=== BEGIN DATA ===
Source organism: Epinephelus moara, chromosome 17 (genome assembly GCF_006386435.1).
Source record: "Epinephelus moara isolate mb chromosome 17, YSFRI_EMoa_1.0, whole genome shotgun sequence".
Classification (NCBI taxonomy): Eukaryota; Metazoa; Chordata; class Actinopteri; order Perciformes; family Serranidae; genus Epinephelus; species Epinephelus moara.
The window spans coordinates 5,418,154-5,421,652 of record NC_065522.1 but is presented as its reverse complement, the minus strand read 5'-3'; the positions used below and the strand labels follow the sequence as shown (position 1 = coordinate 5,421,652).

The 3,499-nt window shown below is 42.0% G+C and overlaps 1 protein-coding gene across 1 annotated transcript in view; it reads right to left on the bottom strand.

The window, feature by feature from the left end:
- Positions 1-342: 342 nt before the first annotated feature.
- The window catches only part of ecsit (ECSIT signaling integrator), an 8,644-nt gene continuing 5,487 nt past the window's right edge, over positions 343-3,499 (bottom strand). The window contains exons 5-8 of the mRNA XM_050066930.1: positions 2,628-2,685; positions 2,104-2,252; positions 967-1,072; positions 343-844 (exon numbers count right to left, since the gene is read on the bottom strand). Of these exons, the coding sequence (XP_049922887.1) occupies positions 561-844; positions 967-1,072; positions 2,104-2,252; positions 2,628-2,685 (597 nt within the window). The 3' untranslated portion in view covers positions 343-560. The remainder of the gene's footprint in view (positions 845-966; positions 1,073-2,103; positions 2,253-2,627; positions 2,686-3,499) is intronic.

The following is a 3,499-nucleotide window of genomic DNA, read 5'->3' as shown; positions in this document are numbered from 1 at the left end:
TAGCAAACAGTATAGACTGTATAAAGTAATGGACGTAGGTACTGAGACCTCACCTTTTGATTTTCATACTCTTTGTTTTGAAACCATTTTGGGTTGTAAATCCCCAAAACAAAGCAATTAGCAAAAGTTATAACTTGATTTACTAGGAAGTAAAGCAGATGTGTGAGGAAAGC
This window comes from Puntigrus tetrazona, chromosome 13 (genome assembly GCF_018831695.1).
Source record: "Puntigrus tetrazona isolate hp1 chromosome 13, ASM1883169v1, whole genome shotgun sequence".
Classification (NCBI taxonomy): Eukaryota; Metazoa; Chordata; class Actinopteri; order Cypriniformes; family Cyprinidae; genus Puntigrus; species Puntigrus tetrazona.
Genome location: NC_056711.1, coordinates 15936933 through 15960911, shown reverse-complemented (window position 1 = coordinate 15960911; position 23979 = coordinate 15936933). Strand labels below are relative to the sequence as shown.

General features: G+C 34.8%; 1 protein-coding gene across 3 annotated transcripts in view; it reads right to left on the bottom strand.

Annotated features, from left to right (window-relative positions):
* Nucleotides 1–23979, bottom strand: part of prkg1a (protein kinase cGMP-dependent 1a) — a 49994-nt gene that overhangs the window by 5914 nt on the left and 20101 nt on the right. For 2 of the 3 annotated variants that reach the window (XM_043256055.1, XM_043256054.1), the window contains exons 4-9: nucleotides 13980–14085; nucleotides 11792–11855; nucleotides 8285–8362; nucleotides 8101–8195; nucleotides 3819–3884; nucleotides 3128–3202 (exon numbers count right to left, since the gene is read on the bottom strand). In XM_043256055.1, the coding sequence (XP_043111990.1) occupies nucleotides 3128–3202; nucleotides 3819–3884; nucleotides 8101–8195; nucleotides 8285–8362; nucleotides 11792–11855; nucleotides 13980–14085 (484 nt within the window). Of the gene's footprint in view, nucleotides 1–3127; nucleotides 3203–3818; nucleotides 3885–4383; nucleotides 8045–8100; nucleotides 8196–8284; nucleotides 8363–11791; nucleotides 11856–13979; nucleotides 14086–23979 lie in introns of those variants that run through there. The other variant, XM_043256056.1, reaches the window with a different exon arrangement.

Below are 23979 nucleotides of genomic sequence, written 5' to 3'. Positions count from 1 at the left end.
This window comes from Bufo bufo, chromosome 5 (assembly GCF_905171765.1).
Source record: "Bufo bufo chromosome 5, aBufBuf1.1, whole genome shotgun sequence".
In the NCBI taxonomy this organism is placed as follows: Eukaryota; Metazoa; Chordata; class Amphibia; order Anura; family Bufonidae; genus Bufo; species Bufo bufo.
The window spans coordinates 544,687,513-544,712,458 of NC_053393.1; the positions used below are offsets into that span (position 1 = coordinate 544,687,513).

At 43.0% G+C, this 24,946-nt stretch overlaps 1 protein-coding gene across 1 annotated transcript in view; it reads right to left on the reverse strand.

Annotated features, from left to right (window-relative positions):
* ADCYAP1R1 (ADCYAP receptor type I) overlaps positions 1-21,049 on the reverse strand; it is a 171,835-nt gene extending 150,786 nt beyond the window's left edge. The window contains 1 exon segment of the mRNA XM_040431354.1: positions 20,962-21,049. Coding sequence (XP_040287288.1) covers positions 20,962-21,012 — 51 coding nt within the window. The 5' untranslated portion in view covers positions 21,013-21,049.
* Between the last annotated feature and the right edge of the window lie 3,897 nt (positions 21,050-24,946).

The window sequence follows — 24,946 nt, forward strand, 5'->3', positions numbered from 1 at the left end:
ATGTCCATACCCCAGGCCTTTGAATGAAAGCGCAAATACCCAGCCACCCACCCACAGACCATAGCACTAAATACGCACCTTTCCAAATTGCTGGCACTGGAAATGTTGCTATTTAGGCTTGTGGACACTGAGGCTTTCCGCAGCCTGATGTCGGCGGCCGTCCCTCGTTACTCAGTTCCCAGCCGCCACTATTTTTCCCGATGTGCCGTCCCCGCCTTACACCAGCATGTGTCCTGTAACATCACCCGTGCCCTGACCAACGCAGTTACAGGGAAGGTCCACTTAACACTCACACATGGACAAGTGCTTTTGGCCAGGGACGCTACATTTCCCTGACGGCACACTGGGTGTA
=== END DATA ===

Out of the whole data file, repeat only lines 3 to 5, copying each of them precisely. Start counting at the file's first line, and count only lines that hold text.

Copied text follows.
Classification (NCBI taxonomy): Eukaryota; Metazoa; Chordata; class Actinopteri; order Perciformes; family Serranidae; genus Epinephelus; species Epinephelus moara.
The window spans coordinates 5,418,154-5,421,652 of record NC_065522.1 but is presented as its reverse complement, the minus strand read 5'-3'; the positions used below and the strand labels follow the sequence as shown (position 1 = coordinate 5,421,652).

The 3,499-nt window shown below is 42.0% G+C and overlaps 1 protein-coding gene across 1 annotated transcript in view; it reads right to left on the bottom strand.